Singles meet-up groups in cities are now organising brunches and informal dos specifically for single parents. Living in with life partners, youngsters moving out within the same changing. And at the heart of the change is the urban individual.
Playing card games and watching movies are two ways that Sandhya’s teenaged daughter is bonding with her mother’s second husband.
A former naval officer, Sandhya*, 41, married an IT consultant in March, 12 years after she divorced her first husband on grounds of incompatibility.
“It’s nice to be a family again,” she says. “But I won’t rush my daughter. She calls my husband ‘Uncle’, most of the time. Sometimes she slips and calls him dad. To me, that’s a small beginning.”
Across the country, young single parents are seeking new beginnings, creating enlarged nuclear families that consist of multiple parents.
What’s interesting, says Joseph MT, associate professor of sociology at University of Mumbai, is that the level of acceptability towards second marriages is rising, if marginally, in favour of single mothers too. Read: Widowed seniors living in without remarrying
Sandhya’s husband, for instance, is nine years younger than her, and this is his first marriage. “When we first got together, he was 31. His profile was already floating on several matrimonial websites,” Sandhya remembers. “His parents are not thrilled. But his friends, and my friends and family have all been accepting.”
Further proof of the rising acceptability of such unions is the fact that singles’ social groups are now embracing single parents, and organising special events to help them find new partners.
In Mumbai, singles meet-up group Footloose No More organises informal dos regularly, primarily for single parents.
Monica Kumar, 47, mother of an 18-year-old, is one of 25 single parents attending one such brunch today. A freelance voice and accent trainer, Kumar did her hair and bought a dress especially for the occasion. Her biggest strength, she says, is that her son urges her to move on.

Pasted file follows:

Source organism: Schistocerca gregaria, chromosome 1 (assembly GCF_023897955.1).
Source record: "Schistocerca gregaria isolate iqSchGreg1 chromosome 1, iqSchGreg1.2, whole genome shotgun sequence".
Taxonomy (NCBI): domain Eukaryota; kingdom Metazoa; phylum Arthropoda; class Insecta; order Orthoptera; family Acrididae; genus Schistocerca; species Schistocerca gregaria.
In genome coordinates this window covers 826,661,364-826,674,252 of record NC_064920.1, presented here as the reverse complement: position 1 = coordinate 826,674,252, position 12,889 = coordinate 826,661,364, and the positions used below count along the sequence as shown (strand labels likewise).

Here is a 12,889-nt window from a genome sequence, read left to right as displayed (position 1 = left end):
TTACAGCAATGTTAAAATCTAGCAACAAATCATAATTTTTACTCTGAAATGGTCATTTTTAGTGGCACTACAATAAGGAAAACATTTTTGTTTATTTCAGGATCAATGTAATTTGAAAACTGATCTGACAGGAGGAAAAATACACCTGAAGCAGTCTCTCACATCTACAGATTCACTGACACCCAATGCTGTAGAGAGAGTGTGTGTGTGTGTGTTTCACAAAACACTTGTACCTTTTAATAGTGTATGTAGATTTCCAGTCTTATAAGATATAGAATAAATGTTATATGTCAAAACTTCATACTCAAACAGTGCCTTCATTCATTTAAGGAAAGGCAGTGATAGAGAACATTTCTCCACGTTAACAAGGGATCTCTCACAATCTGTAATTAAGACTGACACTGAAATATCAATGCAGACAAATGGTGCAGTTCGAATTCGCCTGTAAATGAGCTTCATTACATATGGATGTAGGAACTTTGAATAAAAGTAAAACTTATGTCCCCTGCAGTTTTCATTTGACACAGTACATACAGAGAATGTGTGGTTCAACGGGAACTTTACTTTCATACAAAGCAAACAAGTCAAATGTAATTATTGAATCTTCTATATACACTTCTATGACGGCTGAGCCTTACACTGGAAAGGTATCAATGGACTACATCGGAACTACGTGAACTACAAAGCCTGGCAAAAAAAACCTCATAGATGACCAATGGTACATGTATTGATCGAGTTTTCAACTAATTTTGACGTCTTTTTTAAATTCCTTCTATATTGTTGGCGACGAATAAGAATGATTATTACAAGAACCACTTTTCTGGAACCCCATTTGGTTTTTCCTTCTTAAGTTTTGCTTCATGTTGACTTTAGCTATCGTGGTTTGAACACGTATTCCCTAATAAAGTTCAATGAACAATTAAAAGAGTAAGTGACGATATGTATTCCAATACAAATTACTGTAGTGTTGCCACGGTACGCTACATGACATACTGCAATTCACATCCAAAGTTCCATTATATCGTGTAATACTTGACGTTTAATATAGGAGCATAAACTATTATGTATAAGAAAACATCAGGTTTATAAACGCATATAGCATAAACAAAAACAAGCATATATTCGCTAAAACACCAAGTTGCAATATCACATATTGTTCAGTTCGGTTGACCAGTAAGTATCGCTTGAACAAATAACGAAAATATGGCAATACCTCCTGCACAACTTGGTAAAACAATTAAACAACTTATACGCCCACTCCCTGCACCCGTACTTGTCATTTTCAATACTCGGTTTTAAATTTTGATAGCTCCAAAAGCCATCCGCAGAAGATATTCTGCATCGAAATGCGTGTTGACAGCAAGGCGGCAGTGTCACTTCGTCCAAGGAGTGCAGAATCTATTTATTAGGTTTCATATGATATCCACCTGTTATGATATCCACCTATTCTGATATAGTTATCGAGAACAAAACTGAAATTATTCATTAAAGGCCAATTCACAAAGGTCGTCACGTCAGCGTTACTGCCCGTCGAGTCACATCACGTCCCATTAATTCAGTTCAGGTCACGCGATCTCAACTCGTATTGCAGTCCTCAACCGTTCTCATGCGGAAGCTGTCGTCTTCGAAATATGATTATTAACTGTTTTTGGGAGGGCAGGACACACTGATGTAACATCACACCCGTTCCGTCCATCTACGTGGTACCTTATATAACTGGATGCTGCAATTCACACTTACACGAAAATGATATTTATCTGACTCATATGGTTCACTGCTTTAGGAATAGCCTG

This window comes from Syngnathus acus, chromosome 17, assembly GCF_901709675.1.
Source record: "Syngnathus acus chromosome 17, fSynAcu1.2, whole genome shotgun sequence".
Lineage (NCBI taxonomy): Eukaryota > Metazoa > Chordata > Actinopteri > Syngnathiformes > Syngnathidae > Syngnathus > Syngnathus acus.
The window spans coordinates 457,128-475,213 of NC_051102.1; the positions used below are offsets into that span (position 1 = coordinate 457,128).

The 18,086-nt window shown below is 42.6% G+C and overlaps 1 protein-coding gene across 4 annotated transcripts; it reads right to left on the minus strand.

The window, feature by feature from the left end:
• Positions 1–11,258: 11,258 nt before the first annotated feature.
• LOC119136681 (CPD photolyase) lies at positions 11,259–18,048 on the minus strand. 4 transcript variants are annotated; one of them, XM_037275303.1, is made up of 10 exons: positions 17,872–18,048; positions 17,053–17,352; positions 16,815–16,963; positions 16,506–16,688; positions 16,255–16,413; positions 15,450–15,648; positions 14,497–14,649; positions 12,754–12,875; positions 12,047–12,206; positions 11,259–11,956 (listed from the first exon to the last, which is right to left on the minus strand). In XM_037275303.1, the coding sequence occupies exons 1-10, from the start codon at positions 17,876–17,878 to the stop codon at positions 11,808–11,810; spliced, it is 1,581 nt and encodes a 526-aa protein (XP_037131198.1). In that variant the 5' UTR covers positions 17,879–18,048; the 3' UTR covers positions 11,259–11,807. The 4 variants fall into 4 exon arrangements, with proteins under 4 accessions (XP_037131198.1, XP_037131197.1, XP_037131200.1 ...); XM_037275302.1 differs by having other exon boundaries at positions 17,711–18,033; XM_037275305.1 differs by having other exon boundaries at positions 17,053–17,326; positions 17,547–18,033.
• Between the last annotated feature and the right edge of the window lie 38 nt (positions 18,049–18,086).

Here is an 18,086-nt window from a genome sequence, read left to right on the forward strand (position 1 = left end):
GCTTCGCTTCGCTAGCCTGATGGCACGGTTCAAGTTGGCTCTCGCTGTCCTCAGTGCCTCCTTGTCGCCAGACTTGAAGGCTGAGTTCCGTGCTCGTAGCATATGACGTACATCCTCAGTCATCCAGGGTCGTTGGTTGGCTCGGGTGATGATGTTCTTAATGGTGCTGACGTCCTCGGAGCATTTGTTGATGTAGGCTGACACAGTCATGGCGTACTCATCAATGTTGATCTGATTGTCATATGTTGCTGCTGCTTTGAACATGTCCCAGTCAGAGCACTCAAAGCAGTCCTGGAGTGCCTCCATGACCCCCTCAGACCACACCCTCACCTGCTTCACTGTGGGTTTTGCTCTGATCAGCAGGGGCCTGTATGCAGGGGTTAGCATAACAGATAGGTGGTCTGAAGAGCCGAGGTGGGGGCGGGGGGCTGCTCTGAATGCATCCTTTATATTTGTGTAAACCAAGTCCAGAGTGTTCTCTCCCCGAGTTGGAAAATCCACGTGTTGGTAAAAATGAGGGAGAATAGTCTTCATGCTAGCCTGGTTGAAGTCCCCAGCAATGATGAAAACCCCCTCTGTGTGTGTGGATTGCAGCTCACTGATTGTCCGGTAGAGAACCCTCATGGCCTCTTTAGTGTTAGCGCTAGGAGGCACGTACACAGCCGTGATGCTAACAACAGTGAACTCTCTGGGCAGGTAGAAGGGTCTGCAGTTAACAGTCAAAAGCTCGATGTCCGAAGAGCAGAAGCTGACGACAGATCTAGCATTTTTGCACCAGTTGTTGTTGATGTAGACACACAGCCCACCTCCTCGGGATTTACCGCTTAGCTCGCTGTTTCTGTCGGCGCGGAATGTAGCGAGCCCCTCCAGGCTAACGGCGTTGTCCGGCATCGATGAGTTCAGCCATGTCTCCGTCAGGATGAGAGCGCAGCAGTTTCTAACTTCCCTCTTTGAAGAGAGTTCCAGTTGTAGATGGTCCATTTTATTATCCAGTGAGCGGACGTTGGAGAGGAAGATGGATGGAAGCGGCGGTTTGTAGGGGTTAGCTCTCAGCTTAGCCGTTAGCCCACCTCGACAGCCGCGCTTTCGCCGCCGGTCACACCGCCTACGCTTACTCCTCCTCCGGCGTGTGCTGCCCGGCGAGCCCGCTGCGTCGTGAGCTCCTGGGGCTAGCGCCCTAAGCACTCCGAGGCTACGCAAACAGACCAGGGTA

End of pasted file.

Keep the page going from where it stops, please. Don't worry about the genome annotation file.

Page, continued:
After 19 years in what she describes as a love marriage with an absentee husband, Kumar signed her divorce on mutual grounds three months ago.
“My son talks to his father, visits him on weekends or whenever he feels like. In that way, things are very cordial between us,” says Kumar. “But my son and I are both ready to move on.”
The children, in fact, are starting to see a new beginning as just that.
For Delhi-based Kshitij Verma (name changed, 31), his father’s second marriage a few weeks ago felt complicated, but he says he recognises that it was an important moment for his dad.
“My parents separated when I was 10. I wasn't surprised; I had seen how troubled their marriage was,” he says. “Initially it was awkward meeting his new wife and her two children from an earlier marriage, but it was also a rare moment. I see the new people as additions to our family.”
People are innovating with the concept of family, says Janaki Abraham, associate professor of sociology at Delhi University. “I think the middle-class and upper middle-class are far more accepting of parents remarrying,” she says.
Kiran Mewati, a divorcee and 33-year-old Navi Mumbai-based freelance banking consultant, for instance, is eagerly awaiting her second marriage with her live-in partner.
“My six-year-old adopted son loves him,” she says. “They go to the park together, he sits by my boy’s side all night when he’s sick. He dotes on him like any father would.”
(* Surname withheld on request)
— Humaira Ansari & Shalini Singh